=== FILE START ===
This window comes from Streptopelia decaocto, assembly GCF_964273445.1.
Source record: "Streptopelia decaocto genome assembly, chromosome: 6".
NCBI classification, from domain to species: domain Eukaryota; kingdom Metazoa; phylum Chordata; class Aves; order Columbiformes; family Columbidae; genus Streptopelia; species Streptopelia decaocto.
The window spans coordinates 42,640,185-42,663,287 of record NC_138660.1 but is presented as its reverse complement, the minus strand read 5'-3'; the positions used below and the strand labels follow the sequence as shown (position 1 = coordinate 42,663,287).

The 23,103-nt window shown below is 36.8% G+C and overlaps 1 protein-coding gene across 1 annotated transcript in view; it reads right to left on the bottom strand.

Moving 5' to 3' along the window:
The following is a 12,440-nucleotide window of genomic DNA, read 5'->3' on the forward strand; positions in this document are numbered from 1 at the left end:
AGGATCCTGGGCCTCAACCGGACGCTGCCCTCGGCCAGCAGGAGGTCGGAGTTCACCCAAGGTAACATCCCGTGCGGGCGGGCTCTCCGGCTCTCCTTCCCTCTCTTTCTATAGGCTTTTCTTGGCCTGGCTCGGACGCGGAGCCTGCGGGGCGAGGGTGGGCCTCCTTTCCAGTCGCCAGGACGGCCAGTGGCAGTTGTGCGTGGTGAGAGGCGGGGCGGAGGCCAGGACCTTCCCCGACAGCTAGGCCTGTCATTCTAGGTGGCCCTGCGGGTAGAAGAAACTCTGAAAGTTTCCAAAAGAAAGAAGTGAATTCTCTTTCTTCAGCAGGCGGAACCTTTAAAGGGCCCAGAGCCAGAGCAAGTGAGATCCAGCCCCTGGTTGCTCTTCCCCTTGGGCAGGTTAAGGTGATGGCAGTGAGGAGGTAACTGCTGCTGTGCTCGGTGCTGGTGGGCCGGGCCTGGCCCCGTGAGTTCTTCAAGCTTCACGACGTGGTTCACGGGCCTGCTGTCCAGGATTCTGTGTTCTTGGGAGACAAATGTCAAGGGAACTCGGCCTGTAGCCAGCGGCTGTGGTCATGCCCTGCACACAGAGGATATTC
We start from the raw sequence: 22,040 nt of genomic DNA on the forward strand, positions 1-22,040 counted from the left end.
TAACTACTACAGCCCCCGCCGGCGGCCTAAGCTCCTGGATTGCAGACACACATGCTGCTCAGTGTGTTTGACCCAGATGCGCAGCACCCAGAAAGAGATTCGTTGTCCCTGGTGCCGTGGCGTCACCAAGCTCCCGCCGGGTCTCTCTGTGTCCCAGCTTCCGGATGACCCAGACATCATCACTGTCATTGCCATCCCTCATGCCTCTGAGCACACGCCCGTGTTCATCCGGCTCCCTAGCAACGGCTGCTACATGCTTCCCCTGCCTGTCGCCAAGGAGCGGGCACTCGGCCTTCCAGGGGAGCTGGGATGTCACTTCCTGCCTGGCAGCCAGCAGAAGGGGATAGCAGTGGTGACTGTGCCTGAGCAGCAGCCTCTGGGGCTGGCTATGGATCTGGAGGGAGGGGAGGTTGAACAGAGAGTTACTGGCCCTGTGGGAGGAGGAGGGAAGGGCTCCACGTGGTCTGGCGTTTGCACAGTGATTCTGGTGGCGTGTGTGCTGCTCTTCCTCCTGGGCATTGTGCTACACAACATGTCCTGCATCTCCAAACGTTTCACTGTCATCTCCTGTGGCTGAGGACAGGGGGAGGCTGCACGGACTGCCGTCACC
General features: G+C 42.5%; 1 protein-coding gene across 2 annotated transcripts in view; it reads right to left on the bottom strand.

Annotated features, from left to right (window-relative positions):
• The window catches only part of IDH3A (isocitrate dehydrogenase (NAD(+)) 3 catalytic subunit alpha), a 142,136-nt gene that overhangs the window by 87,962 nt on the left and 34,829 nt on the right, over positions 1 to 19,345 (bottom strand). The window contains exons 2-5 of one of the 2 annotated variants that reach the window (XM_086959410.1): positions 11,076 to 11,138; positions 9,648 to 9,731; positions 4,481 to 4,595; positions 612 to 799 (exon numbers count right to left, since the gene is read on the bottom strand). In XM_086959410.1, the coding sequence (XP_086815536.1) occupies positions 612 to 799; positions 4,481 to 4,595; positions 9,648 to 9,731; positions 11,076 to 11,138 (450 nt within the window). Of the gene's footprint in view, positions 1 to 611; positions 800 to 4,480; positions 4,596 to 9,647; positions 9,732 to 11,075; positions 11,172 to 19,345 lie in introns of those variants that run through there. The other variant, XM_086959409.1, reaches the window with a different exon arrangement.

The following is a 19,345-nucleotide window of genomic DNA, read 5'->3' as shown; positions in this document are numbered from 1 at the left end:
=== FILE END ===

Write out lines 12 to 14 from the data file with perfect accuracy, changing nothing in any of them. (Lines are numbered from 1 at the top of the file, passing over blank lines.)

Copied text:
Annotated features, from left to right (window-relative positions):
• The window catches only part of IDH3A (isocitrate dehydrogenase (NAD(+)) 3 catalytic subunit alpha), a 142,136-nt gene that overhangs the window by 87,962 nt on the left and 34,829 nt on the right, over positions 1 to 19,345 (bottom strand). The window contains exons 2-5 of one of the 2 annotated variants that reach the window (XM_086959410.1): positions 11,076 to 11,138; positions 9,648 to 9,731; positions 4,481 to 4,595; positions 612 to 799 (exon numbers count right to left, since the gene is read on the bottom strand). In XM_086959410.1, the coding sequence (XP_086815536.1) occupies positions 612 to 799; positions 4,481 to 4,595; positions 9,648 to 9,731; positions 11,076 to 11,138 (450 nt within the window). Of the gene's footprint in view, positions 1 to 611; positions 800 to 4,480; positions 4,596 to 9,647; positions 9,732 to 11,075; positions 11,172 to 19,345 lie in introns of those variants that run through there. The other variant, XM_086959409.1, reaches the window with a different exon arrangement.

The following is a 19,345-nucleotide window of genomic DNA, read 5'->3' as shown; positions in this document are numbered from 1 at the left end: